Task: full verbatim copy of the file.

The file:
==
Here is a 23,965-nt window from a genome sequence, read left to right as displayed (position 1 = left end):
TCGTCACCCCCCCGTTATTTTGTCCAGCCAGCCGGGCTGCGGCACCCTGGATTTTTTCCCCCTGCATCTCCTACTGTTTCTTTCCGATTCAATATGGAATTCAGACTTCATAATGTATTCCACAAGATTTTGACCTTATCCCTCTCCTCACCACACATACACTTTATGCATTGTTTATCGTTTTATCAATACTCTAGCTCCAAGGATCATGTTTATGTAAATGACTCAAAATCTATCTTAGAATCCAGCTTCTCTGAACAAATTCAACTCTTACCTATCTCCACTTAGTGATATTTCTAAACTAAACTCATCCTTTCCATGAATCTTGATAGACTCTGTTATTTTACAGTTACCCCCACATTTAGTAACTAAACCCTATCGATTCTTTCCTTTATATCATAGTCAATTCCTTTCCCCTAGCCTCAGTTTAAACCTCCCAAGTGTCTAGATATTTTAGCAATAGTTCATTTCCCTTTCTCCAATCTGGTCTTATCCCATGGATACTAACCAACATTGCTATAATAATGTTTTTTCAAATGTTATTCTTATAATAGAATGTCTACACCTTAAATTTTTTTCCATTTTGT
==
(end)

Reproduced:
Here is a 23,965-nt window from a genome sequence, read left to right as displayed (position 1 = left end):
TCGTCACCCCCCCGTTATTTTGTCCAGCCAGCCGGGCTGCGGCACCCTGGATTTTTTCCCCCTGCATCTCCTACTGTTTCTTTCCGATTCAATATGGAATTCAGACTTCATAATGTATTCCACAAGATTTTGACCTTATCCCTCTCCTCACCACACATACACTTTATGCATTGTTTATCGTTTTATCAATACTCTAGCTCCAAGGATCATGTTTATGTAAATGACTCAAAATCTATCTTAGAATCCAGCTTCTCTGAACAAATTCAACTCTTACCTATCTCCACTTAGTGATATTTCTAAACTAAACTCATCCTTTCCATGAATCTTGATAGACTCTGTTATTTTACAGTTACCCCCACATTTAGTAACTAAACCCTATCGATTCTTTCCTTTATATCATAGTCAATTCCTTTCCCCTAGCCTCAGTTTAAACCTCCCAAGTGTCTAGATATTTTAGCAATAGTTCATTTCCCTTTCTCCAATCTGGTCTTATCCCATGGATACTAACCAACATTGCTATAATAATGTTTTTTCAAATGTTATTCTTATAATAGAATGTCTACACCTTAAATTTTTTTCCATTTTGT